Things to Remember Before You Start – Part 4
Learn how to speak like a "natural". Using improv techniques you'll learn how to speak like a seasoned professional in just 4 days. Spaces are limited!
In this program, Terry Dean interviews me about ways that YOU can become a top notch interviewer. If you want to learn interviewing this program is for you!
Want to get some advice DIRECTLY from me? Find out how I can help you (one-on-one) with YOUR business. The rates are surprisingly affordable!
Avish: Fred, let’s talk about an idea that we talked about before but it’s worth repeating, and that is that 50 Percent of Something versus 100 Percent of nothing.
Fred: Yeah. I think a lot of times, you know, people in the information marketing business tend to get greedy and I should, I would suggest everybody listening to this program not be one of those people. Which is, there will a lot of times be deals in which you feel, you know, you should be getting, you know, a bigger piece or all of it or whatever. And in actuality, I wrote this particular, I thought about this particular concept because of the fact that, you know, partnering with people may give you a smaller total split, but a lot of times if you say to yourself, oh you know what? I’m going to do this myself. And you end up not doing it? You didn’t get a dime out of that.
Whereas, if you find someone to partner with, for example take our old relationship, we do a lot of work with speakers. I could do that whole thing myself and, you know, may not have enough time for it, and I’m more than happy for us to split our efforts, and for each of u to get a, you know, 50-50 share of that, rather than my trying to sort of get it all. Because getting it all is a great idea if you have the time, energy, motivation and inclination to do so. But a lot of times it is impossible.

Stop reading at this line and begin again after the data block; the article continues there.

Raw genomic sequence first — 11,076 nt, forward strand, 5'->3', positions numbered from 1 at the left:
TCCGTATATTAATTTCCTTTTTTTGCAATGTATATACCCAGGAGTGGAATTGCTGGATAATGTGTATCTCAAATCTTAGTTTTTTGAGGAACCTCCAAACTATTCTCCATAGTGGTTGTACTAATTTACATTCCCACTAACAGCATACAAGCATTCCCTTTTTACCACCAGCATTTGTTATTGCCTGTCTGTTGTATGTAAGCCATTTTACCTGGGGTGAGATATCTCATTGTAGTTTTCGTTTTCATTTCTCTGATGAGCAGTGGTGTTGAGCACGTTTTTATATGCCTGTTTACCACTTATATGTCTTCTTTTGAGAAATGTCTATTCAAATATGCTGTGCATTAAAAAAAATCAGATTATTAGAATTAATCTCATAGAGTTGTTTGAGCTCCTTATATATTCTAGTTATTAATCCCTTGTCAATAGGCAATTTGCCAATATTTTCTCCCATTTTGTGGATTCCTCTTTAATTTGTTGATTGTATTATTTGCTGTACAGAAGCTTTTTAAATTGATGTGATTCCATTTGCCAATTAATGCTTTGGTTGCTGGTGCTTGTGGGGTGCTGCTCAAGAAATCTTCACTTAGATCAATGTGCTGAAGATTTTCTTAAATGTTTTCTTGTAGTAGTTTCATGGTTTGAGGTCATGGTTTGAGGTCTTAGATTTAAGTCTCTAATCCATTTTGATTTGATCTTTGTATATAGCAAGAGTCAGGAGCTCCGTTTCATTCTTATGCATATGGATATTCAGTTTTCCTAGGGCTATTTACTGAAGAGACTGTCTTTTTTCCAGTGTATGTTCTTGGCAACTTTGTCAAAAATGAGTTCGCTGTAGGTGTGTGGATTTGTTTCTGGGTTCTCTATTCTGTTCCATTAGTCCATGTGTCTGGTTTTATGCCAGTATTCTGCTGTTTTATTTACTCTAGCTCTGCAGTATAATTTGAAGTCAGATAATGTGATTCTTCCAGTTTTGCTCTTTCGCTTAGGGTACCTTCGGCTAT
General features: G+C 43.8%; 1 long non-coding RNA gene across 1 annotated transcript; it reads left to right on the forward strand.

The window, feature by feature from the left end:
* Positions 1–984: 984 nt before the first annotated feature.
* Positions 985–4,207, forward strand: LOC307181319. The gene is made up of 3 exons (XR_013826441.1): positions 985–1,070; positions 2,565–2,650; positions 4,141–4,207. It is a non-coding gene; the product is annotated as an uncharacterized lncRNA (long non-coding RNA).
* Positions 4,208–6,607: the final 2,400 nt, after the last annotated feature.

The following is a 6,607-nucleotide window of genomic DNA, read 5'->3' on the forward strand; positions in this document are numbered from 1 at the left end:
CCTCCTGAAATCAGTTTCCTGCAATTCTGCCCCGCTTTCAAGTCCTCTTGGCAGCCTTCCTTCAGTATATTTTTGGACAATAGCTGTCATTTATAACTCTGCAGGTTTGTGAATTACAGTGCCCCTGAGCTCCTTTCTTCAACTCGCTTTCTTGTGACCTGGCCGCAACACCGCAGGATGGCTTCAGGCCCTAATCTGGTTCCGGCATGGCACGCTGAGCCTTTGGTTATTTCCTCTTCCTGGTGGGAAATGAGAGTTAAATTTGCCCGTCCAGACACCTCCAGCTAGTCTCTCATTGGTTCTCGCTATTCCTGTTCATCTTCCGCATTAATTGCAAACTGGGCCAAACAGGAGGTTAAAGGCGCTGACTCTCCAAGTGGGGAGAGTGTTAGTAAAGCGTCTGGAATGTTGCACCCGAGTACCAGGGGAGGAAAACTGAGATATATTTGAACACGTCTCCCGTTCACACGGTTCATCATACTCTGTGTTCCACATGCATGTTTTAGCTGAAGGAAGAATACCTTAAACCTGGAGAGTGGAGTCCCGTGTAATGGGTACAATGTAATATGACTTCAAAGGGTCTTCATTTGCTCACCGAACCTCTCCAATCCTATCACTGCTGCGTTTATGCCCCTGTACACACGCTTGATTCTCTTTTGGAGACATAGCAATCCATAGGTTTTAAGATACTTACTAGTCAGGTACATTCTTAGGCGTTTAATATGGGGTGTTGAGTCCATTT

So I’m very, very willing to do deals in which I don’t get 100 percent in, you know, in understanding that, you know, it’s certainly going to be better than getting nothing, which will often times be the case when you think about doing anything. Does that make sense?
Avish: Yeah. Yeah, absolutely. And I think that leads a little bit into the next idea, which is one of my favorites, and that is something you call Gleeckonomics.
Fred: Yeah. Well, Gleeckonomics is something that you helped create the term for, so I think that you can actually explain it. The whole idea is that Gleeckonomics is about understanding that, similar to mutual funds when investing in stocks, that it is better to get a little bit of money from a lot of different sources, than to try and get all of your money from one source.
So Gleeckonomics is the science of generating checks from 100 different sources every month, so that it’s the idea that rather than trying to get and put all your eggs in one basket like investing in just one stock and hoping it goes up, that if we have our sort of efforts put into a lot of different places, an affiliate relationship here, you know, a joint venture there, this, that, you know, this product there, so that I would suggest that people over time listening to this program end up with at least 100 different sources for revenue. For right now, it’ll sound kind of daunting, but in the long run it makes a lot of sense. What do you think?
Avish: I like the idea, but one thing that people might be wondering, and I am a little bit, too, is, how do you balance that diversification with focusing and niche’ing on certain areas?
Fred: Well it really, it’s a good question. And the idea here is that you might have revenue sources coming from 100 different places, but they are all at least related to your topic. For example, with me everything, every check that I get every month is in manner, shape, or form connected to information marketing.
Now if someone was saying, yeah, well I’m going to get 100 different checks a month. One of them is going to come from a plumbing business, the other is going to come from this architectural firm I’m involved in, the other one is going to be coming from this security business, the other one is going to be because I’m going to have a part interest in a major league baseball team, then I think you’re going way too far afield. I think that the idea of having multiple sources that are related to one another, at least intentionally, makes more sense than things that are way out there. At least for me. I would be too distracted with the other.
Avish: Okay, that makes a lot of sense. So since we’re talking about information and creating digital products and your ideas, one fear a lot of people have especially when they start out, and some for a long time, is this fear of people stealing your ideas.